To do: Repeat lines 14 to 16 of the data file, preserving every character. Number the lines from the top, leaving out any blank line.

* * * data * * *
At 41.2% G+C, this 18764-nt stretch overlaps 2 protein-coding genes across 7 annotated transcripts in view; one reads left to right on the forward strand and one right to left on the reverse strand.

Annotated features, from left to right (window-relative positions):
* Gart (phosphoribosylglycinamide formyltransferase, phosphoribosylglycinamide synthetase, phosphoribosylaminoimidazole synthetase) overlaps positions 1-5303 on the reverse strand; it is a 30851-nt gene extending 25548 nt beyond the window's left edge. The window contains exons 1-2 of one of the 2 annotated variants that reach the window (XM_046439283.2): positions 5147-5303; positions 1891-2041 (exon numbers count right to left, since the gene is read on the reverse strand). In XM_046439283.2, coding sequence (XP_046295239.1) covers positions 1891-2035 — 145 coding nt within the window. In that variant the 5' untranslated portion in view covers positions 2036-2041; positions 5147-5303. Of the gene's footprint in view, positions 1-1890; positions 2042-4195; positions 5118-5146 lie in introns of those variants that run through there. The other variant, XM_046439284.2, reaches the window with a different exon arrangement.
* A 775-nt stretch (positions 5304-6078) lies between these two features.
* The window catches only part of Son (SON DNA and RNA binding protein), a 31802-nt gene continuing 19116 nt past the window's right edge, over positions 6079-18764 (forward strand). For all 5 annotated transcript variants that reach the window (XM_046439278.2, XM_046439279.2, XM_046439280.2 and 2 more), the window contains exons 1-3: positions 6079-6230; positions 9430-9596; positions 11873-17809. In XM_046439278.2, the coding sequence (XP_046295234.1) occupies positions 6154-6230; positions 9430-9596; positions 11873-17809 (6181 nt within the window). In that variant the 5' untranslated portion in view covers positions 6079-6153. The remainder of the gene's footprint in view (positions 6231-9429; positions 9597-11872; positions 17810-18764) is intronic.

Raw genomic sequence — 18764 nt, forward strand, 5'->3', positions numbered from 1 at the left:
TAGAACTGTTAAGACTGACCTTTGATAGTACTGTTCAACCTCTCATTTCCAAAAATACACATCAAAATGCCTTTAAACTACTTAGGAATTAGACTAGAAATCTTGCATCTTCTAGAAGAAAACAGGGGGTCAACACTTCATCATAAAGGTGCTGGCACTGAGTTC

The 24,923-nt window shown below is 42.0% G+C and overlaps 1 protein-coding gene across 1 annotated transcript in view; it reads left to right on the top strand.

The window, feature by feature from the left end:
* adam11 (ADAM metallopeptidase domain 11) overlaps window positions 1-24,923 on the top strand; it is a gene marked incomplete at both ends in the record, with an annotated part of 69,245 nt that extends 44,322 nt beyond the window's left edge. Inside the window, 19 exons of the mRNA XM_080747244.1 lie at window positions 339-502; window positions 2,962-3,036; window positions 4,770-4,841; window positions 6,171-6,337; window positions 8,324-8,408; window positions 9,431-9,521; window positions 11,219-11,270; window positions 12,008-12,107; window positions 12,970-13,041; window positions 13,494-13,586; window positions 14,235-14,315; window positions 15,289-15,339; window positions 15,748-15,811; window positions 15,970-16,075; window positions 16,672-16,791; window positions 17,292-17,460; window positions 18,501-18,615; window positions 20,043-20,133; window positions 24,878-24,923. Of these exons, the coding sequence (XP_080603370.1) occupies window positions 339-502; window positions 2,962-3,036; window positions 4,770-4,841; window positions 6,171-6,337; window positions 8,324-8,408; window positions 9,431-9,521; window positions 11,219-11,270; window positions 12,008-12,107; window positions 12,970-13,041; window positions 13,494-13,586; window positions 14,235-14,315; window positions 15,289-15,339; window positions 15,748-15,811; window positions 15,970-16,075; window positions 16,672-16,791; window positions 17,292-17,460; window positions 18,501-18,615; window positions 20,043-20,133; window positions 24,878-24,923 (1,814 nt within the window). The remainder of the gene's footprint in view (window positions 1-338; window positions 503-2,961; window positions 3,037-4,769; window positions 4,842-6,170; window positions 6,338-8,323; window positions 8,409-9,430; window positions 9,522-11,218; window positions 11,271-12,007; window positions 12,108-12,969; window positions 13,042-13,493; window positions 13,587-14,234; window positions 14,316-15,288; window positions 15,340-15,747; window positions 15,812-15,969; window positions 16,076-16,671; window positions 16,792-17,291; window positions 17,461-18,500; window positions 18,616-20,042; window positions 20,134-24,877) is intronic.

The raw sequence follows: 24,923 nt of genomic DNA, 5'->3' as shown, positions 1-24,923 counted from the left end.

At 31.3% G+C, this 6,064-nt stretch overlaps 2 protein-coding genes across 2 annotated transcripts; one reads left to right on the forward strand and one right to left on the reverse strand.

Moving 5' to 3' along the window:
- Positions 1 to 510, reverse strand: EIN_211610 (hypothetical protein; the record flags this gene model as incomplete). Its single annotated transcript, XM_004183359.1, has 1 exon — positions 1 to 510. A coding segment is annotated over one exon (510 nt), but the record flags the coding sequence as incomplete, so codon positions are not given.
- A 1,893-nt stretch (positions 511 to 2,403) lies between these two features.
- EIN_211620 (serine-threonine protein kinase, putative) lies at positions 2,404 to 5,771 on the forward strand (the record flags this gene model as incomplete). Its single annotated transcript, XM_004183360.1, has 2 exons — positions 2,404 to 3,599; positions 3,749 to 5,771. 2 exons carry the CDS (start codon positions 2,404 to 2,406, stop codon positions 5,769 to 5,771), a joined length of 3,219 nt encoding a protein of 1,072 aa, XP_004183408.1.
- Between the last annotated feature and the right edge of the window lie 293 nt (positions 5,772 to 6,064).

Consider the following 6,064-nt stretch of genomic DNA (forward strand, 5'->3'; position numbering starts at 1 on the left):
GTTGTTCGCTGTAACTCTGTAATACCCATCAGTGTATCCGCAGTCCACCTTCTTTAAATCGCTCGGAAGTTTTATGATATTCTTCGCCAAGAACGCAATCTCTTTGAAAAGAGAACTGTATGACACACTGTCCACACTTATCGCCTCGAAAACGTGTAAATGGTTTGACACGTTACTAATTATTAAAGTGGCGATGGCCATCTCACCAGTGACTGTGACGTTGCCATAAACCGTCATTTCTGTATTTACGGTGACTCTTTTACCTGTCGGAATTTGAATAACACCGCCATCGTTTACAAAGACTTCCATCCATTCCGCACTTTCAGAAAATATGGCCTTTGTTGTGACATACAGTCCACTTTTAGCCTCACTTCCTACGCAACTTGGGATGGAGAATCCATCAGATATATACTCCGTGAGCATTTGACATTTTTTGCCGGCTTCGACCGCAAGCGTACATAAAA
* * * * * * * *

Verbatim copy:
- Positions 1 to 510, reverse strand: EIN_211610 (hypothetical protein; the record flags this gene model as incomplete). Its single annotated transcript, XM_004183359.1, has 1 exon — positions 1 to 510. A coding segment is annotated over one exon (510 nt), but the record flags the coding sequence as incomplete, so codon positions are not given.
- A 1,893-nt stretch (positions 511 to 2,403) lies between these two features.
- EIN_211620 (serine-threonine protein kinase, putative) lies at positions 2,404 to 5,771 on the forward strand (the record flags this gene model as incomplete). Its single annotated transcript, XM_004183360.1, has 2 exons — positions 2,404 to 3,599; positions 3,749 to 5,771. 2 exons carry the CDS (start codon positions 2,404 to 2,406, stop codon positions 5,769 to 5,771), a joined length of 3,219 nt encoding a protein of 1,072 aa, XP_004183408.1.